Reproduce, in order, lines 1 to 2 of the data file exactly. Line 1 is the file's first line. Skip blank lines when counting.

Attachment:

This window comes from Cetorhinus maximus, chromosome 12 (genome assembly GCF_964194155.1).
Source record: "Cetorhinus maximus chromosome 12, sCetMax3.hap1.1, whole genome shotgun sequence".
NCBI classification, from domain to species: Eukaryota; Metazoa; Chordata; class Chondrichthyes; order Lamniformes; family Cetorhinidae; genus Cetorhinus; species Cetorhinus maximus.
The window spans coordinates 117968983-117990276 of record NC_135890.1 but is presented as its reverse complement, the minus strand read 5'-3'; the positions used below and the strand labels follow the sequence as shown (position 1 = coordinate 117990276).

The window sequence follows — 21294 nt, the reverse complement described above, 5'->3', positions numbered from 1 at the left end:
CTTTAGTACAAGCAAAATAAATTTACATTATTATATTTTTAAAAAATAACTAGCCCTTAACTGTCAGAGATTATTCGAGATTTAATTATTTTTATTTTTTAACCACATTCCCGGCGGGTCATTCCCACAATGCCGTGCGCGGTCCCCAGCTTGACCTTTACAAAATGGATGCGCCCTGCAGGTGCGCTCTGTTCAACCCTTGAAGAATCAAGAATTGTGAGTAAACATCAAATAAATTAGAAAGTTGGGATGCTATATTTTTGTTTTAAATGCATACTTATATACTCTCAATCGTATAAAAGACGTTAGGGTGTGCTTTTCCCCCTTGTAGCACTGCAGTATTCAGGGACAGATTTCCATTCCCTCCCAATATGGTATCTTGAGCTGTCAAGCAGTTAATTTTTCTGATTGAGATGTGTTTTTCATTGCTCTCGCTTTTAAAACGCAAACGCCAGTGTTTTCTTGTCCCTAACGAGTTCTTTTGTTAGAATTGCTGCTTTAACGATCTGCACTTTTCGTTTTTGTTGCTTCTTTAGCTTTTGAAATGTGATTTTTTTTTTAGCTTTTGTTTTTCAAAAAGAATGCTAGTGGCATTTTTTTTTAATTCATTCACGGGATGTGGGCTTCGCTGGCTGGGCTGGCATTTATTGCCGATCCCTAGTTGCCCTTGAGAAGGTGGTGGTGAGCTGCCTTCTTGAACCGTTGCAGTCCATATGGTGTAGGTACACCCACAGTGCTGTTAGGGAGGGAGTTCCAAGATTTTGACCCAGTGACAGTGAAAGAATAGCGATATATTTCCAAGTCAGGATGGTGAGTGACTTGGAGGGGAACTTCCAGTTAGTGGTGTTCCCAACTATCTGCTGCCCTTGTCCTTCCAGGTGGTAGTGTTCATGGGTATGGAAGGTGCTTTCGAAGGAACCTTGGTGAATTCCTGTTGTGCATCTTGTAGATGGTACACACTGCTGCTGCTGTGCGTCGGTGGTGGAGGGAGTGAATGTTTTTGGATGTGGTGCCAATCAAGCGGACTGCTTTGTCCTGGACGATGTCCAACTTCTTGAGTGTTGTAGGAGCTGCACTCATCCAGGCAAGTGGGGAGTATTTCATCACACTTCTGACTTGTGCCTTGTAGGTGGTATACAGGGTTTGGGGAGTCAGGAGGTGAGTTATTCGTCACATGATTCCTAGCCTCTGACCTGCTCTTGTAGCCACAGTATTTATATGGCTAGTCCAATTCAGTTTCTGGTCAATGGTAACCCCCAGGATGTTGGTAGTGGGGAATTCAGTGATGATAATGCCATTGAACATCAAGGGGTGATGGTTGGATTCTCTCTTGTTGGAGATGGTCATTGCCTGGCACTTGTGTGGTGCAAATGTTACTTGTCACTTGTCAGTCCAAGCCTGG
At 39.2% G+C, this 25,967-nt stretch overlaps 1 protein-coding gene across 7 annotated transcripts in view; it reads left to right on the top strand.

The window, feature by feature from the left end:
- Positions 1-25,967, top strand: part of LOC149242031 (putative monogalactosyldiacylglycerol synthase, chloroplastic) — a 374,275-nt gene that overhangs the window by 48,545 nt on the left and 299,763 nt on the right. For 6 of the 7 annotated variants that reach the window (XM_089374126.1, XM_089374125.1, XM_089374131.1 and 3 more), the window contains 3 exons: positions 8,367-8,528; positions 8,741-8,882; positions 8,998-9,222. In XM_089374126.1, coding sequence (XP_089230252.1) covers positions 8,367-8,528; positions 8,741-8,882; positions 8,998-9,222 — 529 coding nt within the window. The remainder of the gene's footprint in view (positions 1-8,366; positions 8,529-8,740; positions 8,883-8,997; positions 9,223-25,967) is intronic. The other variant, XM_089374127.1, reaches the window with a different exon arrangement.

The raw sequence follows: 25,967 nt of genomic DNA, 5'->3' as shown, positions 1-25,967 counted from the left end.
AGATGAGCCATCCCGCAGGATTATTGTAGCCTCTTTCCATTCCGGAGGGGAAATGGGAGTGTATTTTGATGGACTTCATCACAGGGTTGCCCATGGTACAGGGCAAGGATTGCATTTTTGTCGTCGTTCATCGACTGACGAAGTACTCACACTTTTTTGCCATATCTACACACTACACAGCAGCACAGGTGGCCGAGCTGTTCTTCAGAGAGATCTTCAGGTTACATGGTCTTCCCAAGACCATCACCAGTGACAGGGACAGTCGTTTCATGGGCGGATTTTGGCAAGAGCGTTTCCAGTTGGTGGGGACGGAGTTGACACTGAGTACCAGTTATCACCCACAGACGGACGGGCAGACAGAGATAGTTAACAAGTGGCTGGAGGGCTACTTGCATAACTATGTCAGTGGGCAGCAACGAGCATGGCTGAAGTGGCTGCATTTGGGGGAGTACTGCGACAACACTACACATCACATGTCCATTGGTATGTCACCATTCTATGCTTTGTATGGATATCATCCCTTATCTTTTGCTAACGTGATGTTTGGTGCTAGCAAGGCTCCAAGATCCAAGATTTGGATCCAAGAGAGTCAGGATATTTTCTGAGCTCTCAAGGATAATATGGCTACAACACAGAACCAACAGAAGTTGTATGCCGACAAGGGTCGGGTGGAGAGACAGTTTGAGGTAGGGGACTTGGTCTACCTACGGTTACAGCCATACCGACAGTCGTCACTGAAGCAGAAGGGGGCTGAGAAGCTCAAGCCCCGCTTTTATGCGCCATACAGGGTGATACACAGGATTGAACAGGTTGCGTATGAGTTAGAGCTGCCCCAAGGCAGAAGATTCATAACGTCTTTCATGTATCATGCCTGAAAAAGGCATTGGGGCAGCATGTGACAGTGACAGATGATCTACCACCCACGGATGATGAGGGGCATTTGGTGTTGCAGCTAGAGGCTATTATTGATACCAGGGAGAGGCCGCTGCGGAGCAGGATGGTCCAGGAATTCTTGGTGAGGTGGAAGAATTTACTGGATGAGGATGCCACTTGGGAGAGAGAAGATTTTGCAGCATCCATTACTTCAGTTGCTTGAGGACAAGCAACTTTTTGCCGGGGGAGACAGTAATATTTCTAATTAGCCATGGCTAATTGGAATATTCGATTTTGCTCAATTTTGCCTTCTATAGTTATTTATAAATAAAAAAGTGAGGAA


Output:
This window comes from Cetorhinus maximus, chromosome 12 (genome assembly GCF_964194155.1).
Source record: "Cetorhinus maximus chromosome 12, sCetMax3.hap1.1, whole genome shotgun sequence".